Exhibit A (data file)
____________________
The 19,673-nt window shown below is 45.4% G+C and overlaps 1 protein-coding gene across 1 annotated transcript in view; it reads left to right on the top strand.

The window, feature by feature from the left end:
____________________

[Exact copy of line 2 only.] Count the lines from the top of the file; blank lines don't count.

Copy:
The window, feature by feature from the left end: